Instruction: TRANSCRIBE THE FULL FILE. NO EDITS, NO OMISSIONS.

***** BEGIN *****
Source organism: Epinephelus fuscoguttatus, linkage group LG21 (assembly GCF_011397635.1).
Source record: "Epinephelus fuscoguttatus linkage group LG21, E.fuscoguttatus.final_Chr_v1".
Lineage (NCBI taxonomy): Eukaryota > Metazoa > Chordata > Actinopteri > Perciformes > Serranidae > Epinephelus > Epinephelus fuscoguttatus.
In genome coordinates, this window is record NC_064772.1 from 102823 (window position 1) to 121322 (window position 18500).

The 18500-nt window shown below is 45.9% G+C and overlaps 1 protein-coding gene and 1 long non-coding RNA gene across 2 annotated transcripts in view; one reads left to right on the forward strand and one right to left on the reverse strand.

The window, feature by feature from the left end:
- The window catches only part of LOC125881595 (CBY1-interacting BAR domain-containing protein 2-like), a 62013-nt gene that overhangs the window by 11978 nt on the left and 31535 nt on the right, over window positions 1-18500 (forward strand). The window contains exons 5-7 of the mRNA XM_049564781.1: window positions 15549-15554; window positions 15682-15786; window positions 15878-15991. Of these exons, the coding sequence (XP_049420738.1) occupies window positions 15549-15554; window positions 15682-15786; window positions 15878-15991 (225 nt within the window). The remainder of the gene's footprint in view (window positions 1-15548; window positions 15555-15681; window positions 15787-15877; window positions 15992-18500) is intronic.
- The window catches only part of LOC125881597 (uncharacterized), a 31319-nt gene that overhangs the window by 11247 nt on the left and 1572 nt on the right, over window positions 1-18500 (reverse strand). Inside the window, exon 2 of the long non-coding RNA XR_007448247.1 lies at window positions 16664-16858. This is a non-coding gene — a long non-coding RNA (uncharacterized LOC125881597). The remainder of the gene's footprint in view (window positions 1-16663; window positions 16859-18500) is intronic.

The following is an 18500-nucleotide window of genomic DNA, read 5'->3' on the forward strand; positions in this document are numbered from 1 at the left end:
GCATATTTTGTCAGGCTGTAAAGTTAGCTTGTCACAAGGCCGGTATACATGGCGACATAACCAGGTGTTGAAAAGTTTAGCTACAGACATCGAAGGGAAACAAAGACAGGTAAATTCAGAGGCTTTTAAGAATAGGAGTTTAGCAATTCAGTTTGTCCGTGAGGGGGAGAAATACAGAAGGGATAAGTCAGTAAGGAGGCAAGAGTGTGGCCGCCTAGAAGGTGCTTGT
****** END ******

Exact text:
Source organism: Epinephelus fuscoguttatus, linkage group LG21 (assembly GCF_011397635.1).
Source record: "Epinephelus fuscoguttatus linkage group LG21, E.fuscoguttatus.final_Chr_v1".
Lineage (NCBI taxonomy): Eukaryota > Metazoa > Chordata > Actinopteri > Perciformes > Serranidae > Epinephelus > Epinephelus fuscoguttatus.
In genome coordinates, this window is record NC_064772.1 from 102823 (window position 1) to 121322 (window position 18500).

The 18500-nt window shown below is 45.9% G+C and overlaps 1 protein-coding gene and 1 long non-coding RNA gene across 2 annotated transcripts in view; one reads left to right on the forward strand and one right to left on the reverse strand.

The window, feature by feature from the left end:
- The window catches only part of LOC125881595 (CBY1-interacting BAR domain-containing protein 2-like), a 62013-nt gene that overhangs the window by 11978 nt on the left and 31535 nt on the right, over window positions 1-18500 (forward strand). The window contains exons 5-7 of the mRNA XM_049564781.1: window positions 15549-15554; window positions 15682-15786; window positions 15878-15991. Of these exons, the coding sequence (XP_049420738.1) occupies window positions 15549-15554; window positions 15682-15786; window positions 15878-15991 (225 nt within the window). The remainder of the gene's footprint in view (window positions 1-15548; window positions 15555-15681; window positions 15787-15877; window positions 15992-18500) is intronic.
- The window catches only part of LOC125881597 (uncharacterized), a 31319-nt gene that overhangs the window by 11247 nt on the left and 1572 nt on the right, over window positions 1-18500 (reverse strand). Inside the window, exon 2 of the long non-coding RNA XR_007448247.1 lies at window positions 16664-16858. This is a non-coding gene — a long non-coding RNA (uncharacterized LOC125881597). The remainder of the gene's footprint in view (window positions 1-16663; window positions 16859-18500) is intronic.

The following is an 18500-nucleotide window of genomic DNA, read 5'->3' on the forward strand; positions in this document are numbered from 1 at the left end:
GCATATTTTGTCAGGCTGTAAAGTTAGCTTGTCACAAGGCCGGTATACATGGCGACATAACCAGGTGTTGAAAAGTTTAGCTACAGACATCGAAGGGAAACAAAGACAGGTAAATTCAGAGGCTTTTAAGAATAGGAGTTTAGCAATTCAGTTTGTCCGTGAGGGGGAGAAATACAGAAGGGATAAGTCAGTAAGGAGGCAAGAGTGTGGCCGCCTAGAAGGTGCTTGT